We recently covered the decision from the Northern Ireland Court of Appeal in the case of Patterson v Castlereagh Borough Council which held that voluntary overtime can, in principle, be included for the purposes of calculating holiday pay. Whilst that decision is not binding and only persuasive in England, Wales and Scotland, it appears that the Midlands West Employment Tribunal was persuaded in reaching its decision in the case of White & Others v Dudley Metropolitan Borough Council.


Dudley MBC employed a number of tradesmen to work on the Council’s portfolio of social housing. The tradesmen were invited to work on a Saturday on a purely voluntary basis, and voluntarily went on standby to handle repairs and emergencies, every four weeks. The tradesmen brought a claim for unpaid holiday pay and argued that the voluntary work and stand-by had been so regularly performed that they formed part of their “normal” work and this should be reflected accordingly in their holiday pay. The Council argued that the tradesmen were under no contractual obligation to undertake this extra work and as the work was voluntary, it did not form part of their contractual pay.

The compulsory/voluntary overtime distinction

Since the Bear Scotland decision, a distinction has been made between compulsory overtime (which does count towards holiday pay) and voluntary overtime, with voluntary overtime being defined as “work which the employer asks an employee to do but which the employee is free of any contractual obligation to perform unless he agrees at the time to do so”.

Voluntary overtime did not arise on the facts of Bear Scotland, so was left undecided, although we now have the persuasive judgment in Patterson. Following Bear Scotland, employers had sought to rely on the distinction to justify the difference in holiday pay calculations for compulsory and voluntary overtime.

The decision

Employment Judge Warren ruled that the Claimants’ voluntary overtime, voluntary standby and voluntary call-out payments should be considered “normal pay” when undertaken with “sufficient regularity”, which means they should be reflected when calculating a worker’s holiday pay. In this instance, because the Claimants had worked overtime on a Saturday for a number of years and performed call-out duties for a number of years, payment for this voluntary work became part of their normal, expected pay.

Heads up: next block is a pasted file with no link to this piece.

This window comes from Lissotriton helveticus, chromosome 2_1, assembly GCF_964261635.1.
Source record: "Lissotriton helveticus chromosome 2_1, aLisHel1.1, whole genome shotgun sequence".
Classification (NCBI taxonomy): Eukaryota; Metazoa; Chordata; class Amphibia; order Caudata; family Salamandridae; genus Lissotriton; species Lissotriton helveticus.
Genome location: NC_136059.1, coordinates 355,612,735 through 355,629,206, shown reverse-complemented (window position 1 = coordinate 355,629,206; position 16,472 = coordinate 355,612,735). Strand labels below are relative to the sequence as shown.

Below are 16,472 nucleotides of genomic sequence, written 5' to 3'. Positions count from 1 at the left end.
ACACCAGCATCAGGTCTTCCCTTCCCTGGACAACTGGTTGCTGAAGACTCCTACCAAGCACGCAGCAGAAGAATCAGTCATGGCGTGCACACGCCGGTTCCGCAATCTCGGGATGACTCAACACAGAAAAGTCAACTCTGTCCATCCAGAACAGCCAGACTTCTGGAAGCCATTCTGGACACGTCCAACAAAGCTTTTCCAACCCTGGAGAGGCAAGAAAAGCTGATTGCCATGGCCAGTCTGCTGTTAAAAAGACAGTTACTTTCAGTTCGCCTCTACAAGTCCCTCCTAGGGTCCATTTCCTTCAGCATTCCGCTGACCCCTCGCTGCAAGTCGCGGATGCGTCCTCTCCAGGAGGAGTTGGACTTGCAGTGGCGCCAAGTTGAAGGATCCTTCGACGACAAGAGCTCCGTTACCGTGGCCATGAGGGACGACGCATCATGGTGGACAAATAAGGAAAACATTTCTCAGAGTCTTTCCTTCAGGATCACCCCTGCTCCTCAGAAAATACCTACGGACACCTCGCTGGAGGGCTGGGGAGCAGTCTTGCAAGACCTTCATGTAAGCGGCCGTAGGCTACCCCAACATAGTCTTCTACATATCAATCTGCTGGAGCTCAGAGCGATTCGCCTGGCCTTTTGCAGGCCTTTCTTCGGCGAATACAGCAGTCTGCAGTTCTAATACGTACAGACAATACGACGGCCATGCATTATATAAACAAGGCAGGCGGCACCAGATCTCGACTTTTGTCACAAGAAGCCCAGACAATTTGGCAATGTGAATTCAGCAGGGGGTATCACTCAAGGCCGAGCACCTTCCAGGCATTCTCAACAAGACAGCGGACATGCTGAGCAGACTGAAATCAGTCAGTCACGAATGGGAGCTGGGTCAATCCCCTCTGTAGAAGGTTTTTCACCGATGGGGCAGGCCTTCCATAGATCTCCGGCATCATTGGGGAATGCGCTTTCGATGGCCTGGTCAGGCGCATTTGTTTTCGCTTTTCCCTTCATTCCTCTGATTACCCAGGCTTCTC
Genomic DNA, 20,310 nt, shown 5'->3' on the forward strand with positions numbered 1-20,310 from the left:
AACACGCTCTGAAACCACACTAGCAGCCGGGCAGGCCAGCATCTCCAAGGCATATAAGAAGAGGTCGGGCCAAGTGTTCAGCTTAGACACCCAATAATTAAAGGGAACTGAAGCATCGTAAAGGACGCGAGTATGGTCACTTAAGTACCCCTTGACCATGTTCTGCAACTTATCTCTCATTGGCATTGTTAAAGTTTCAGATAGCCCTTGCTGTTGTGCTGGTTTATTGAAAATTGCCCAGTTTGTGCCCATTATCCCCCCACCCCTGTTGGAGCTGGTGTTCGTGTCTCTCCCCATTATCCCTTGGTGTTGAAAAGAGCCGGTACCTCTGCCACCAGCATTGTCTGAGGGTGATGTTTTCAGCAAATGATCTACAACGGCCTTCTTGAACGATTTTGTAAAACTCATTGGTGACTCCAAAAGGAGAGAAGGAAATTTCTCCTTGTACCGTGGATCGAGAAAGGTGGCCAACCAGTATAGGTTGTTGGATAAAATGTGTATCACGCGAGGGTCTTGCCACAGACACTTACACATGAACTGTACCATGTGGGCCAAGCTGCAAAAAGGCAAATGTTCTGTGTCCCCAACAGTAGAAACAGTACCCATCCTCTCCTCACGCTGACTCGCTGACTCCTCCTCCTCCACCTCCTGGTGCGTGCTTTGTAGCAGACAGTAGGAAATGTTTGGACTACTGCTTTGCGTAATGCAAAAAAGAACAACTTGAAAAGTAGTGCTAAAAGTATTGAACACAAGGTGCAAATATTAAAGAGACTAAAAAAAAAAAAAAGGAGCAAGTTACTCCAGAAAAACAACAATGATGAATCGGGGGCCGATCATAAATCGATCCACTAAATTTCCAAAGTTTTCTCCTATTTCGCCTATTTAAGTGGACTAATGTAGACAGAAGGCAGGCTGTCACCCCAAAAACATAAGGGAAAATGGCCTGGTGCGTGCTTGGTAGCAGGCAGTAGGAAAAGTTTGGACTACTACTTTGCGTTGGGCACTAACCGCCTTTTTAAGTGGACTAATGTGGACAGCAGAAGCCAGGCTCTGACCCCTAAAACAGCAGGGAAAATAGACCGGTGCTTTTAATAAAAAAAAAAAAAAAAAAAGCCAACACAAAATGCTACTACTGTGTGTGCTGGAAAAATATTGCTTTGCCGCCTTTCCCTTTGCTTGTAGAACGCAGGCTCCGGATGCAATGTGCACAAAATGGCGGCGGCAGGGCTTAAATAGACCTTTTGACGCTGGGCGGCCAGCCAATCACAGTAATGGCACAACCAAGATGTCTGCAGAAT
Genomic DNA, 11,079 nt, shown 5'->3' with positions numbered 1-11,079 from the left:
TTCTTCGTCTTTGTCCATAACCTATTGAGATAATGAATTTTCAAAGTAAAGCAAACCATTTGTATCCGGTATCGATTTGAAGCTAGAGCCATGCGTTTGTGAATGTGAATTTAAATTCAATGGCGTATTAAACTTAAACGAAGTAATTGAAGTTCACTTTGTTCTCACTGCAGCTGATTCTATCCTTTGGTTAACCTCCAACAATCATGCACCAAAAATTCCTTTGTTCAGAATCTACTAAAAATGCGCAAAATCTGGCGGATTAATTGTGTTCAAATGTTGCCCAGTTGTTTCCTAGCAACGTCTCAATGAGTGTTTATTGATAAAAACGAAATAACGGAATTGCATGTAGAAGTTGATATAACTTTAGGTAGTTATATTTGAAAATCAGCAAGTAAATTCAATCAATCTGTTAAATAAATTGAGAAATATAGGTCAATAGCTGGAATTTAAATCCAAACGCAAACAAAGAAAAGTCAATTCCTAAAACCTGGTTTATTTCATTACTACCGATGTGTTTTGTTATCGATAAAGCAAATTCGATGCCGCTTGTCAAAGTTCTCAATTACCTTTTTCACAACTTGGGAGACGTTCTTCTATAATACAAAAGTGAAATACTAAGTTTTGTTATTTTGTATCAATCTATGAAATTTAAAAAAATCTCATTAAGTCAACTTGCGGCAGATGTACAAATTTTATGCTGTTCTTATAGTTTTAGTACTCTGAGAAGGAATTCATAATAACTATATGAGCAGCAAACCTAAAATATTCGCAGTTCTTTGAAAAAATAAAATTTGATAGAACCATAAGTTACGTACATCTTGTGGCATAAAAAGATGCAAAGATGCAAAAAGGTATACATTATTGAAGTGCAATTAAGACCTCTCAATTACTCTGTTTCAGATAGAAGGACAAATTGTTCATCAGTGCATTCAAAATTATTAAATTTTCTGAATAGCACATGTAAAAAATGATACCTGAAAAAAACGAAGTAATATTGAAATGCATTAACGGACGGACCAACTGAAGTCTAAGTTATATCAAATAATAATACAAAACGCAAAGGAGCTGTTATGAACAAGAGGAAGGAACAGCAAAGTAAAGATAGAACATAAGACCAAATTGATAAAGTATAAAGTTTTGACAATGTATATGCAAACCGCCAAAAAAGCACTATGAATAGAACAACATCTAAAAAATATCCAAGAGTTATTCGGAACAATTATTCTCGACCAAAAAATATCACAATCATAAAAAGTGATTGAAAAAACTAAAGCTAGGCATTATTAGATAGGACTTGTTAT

What does this mean for employers?

This means that workers who work voluntary overtime regularly could be eligible for holiday pay for that voluntary overtime, if it has been sufficiently regular over a significant duration. There is still uncertainty over what will be considered “sufficiently regular”, with the Claimants’ barrister suggesting that this may be as broad as including overtime undertaken once a quarter.

As this is a first instance decision, it is not binding, but it is indicative of the approach that the Tribunal is taking, especially in light of the previous decision in Patterson, and therefore employers should prepare accordingly. Employees who regularly work extra hours and are remunerated for those hours may now consider bringing a claim for unpaid holiday pay. Employers will want to consider how much and how regularly they rely on voluntary overtime in the running of their business, quantify potential liability and watch any potential appeal from Dudley MBC with great interest.